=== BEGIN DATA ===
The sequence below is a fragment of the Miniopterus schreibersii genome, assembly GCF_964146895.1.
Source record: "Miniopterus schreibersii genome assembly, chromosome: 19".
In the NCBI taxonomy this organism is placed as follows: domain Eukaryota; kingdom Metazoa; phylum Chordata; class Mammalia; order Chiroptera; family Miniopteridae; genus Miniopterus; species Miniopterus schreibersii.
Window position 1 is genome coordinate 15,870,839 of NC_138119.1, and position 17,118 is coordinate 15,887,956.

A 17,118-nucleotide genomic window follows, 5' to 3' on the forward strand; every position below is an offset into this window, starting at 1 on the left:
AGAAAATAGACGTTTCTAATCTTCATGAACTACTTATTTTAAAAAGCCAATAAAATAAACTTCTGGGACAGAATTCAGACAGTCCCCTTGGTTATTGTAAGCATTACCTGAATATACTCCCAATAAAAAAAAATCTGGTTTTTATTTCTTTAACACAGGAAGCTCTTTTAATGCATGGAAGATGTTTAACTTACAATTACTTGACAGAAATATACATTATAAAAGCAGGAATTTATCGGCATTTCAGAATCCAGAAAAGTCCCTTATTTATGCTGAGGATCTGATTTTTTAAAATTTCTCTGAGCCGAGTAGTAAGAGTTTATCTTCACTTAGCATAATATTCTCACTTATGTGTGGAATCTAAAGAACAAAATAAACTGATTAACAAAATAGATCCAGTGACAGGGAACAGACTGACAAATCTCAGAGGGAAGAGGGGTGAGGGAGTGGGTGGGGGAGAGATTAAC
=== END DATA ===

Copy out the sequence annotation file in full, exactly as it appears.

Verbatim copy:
The sequence below is a fragment of the Miniopterus schreibersii genome, assembly GCF_964146895.1.
Source record: "Miniopterus schreibersii genome assembly, chromosome: 19".
In the NCBI taxonomy this organism is placed as follows: domain Eukaryota; kingdom Metazoa; phylum Chordata; class Mammalia; order Chiroptera; family Miniopteridae; genus Miniopterus; species Miniopterus schreibersii.
Window position 1 is genome coordinate 15,870,839 of NC_138119.1, and position 17,118 is coordinate 15,887,956.

A 17,118-nucleotide genomic window follows, 5' to 3' on the forward strand; every position below is an offset into this window, starting at 1 on the left:
AGAAAATAGACGTTTCTAATCTTCATGAACTACTTATTTTAAAAAGCCAATAAAATAAACTTCTGGGACAGAATTCAGACAGTCCCCTTGGTTATTGTAAGCATTACCTGAATATACTCCCAATAAAAAAAAATCTGGTTTTTATTTCTTTAACACAGGAAGCTCTTTTAATGCATGGAAGATGTTTAACTTACAATTACTTGACAGAAATATACATTATAAAAGCAGGAATTTATCGGCATTTCAGAATCCAGAAAAGTCCCTTATTTATGCTGAGGATCTGATTTTTTAAAATTTCTCTGAGCCGAGTAGTAAGAGTTTATCTTCACTTAGCATAATATTCTCACTTATGTGTGGAATCTAAAGAACAAAATAAACTGATTAACAAAATAGATCCAGTGACAGGGAACAGACTGACAAATCTCAGAGGGAAGAGGGGTGAGGGAGTGGGTGGGGGAGAGATTAAC